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Gros Cap or Western Cemetery

Moran Township,  Mackinac County Michigan

Copyright 1961 by Mrs. Emerson (Margaret) Smith of St. Ignace, Michigan

Old Indian cemeteries are fairly common in Michigan's Upper Peninsula. They mark periods of local history - 100-300 years old, when Christian influence changed burial practice by establishing special plots of hallowed ground for the remains of the faithful. One such early cemetery was set up at the ancient Ottawa Village on West U.S. 2, on the Lake Michigan shore, about five miles from St. Ignace. It is now known as the Gros Cap Cemetery.

Unlike the usual mysterious Indian burial plots, however, this cemetery was not abandoned. Over the course of time its limits were confined and altered slightly and taken over by succeeding generations of natives until today it has become the resting place of practically every known race. It has a long history which is interwoven with Michilimackinac, early fishing settlements and homesteading days. The graves of the obscure are unmarked, unclaimed and usually only discovered accidently. Fifty years ago some of these old graves and wooden crosses as markers with no identifying inscriptions, but these have disappeared along with the relatives who might have information. The graver digger regularly finds old skeletons, many times with beads and Indian relics. he reburies the bones, if not all of the possessions, to make room for those who have established legal rights.

The exact date of this cemetery's origin is unknown, but from numerous discoveries and all evidence obtainable it is safe to say that it was first used by residents of the Ottawa settlement which existed on this shore in the 17th centery.* It was undoubtedly one of the largest Indian congregations of the Old Northwest and prospered during the early fur trapping time. In recognition of the significant history of the vicinity a marker was erected which can be seen from the highway. The text of this marker was prepared after a long study by the Michilimackinac Historical Society, and reads:

"OTTAWA INDIAN VILLAGE. here on West Moran Bay, a large 17th century Ottawa village was directly connected by trail and water with Michilimackinac center on Moran Bay, Lake Huron. Both bays were named for Trader Morin whose post was at this settlement. ERECTED BY THE TOWNSHIP OF MORAN, 1960, at the ancient campfire site. (Approve by the Michilimackinac Historical Society.)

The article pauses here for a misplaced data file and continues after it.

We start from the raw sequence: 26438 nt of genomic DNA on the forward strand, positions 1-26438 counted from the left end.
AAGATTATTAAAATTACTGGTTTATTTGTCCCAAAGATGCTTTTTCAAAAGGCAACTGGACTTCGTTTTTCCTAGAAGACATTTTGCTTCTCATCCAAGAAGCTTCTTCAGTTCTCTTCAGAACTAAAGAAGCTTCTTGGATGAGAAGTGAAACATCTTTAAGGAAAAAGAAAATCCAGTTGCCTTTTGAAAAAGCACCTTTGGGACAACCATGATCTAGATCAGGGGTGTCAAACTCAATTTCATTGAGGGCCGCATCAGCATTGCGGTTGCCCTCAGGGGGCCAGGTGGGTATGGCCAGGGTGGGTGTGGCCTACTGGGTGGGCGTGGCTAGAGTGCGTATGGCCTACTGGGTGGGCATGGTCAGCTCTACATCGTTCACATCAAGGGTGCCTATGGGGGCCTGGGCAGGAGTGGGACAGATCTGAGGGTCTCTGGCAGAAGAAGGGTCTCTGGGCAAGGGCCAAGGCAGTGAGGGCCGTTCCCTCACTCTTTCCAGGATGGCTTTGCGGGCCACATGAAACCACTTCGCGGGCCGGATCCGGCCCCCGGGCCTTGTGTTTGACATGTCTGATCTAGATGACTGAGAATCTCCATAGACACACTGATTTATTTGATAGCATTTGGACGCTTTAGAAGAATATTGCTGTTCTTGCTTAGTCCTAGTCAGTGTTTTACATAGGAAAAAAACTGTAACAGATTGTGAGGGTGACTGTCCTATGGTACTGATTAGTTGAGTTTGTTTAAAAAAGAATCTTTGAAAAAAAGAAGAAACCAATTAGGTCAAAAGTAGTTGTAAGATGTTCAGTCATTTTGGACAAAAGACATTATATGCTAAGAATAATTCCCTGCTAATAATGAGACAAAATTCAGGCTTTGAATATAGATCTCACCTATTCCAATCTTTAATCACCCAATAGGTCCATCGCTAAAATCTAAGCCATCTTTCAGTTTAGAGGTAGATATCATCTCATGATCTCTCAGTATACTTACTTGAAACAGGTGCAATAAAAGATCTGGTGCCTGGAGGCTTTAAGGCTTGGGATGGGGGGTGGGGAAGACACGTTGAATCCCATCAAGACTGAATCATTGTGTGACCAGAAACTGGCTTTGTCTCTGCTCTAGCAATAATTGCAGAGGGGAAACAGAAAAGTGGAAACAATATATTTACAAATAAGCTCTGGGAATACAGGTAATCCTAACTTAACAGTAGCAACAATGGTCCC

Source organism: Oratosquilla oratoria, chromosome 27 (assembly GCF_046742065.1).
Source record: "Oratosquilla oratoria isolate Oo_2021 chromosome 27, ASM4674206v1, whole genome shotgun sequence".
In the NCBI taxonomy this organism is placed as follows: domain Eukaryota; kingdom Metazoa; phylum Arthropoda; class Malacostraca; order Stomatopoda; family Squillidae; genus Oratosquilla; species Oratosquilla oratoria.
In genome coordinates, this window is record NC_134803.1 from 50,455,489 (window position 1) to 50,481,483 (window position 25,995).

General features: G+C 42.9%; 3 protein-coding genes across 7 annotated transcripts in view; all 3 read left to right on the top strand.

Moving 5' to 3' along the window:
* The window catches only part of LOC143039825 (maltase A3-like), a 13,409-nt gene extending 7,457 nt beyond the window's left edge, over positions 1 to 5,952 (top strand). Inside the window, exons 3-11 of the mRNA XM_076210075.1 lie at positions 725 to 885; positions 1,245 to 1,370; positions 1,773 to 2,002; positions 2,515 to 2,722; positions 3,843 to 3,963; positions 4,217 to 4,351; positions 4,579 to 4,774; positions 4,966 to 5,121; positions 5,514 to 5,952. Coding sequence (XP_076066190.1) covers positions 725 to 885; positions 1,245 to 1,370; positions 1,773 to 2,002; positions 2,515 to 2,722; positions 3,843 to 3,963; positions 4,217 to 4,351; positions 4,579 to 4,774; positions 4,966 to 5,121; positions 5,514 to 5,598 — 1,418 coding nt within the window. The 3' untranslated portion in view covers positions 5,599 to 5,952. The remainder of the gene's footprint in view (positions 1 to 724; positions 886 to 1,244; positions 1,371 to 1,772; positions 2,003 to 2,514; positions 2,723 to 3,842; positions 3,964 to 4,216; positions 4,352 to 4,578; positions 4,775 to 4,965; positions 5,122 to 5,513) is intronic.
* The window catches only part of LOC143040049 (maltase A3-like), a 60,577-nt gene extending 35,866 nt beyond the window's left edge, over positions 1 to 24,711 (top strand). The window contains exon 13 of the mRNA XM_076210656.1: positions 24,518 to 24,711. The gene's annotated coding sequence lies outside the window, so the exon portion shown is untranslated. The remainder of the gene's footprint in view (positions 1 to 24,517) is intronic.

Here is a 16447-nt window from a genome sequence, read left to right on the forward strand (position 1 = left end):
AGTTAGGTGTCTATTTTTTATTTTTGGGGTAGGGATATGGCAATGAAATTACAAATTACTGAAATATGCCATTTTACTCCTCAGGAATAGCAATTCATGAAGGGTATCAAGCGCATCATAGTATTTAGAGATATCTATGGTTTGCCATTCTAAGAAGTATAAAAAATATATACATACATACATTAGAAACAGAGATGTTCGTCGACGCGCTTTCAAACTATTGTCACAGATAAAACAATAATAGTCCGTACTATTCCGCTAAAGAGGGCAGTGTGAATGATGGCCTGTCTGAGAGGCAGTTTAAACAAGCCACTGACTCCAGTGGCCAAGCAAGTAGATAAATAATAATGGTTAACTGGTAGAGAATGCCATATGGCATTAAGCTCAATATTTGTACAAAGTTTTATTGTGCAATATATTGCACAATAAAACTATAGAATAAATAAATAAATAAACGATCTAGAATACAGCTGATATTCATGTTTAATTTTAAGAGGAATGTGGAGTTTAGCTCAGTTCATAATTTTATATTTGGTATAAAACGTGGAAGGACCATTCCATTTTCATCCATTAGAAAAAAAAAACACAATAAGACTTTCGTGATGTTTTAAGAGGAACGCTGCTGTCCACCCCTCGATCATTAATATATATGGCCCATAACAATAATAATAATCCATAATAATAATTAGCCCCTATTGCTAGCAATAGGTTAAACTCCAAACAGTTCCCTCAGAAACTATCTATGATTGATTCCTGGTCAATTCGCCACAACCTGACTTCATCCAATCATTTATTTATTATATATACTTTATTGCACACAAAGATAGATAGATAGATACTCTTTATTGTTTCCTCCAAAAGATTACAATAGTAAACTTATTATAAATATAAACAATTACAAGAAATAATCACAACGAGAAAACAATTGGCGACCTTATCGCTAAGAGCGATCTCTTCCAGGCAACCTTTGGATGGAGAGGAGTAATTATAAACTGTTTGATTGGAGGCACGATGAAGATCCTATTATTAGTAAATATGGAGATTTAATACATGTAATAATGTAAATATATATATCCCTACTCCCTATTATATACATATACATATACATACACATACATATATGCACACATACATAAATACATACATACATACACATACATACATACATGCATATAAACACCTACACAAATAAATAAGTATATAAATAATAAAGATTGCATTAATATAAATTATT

Apparently Schoolcraft had this old burial ground in mind when he passed the area in 1824, and wrote: "We camped in a wide sandy bay in the Straits of Mackinac. We found in the sand, stumps of cedar pickets forming an antique enclosure which had been founded at the time of the Mission of St. Ignace, over 150 years ago."

For many years this burial place was known as the Western Cemetery.

It came under township jurisdiction in 1889 when the Moran Township Board organized it and placed it under their control. At the time the plot was narrowed on the west side and known graves were reburied within the new confines, leaving some unknown to remain in irregular plots outside the borders. Since then it has been necessary to expand the cemetery area, especially on the north and east.

The following are the burials revealed by the present grave markers which obviously cover the modern era only, and were copied in the summer of 1961.

*Gros Cap Cemetery is reputed to be the oldest cemetery in continuous use in the United States.

The census of 1847 lists 92 Indians in the Anse Band located at Pte. Aux Chene which is about three of four miles from Gros Cap Cemetery.

This ends the list of legible inscriptions copied in the summer of 1961 in this ancient burial ground in which the remains of many races and creeds have been laid to rest for three centuries. The other are known only to God.

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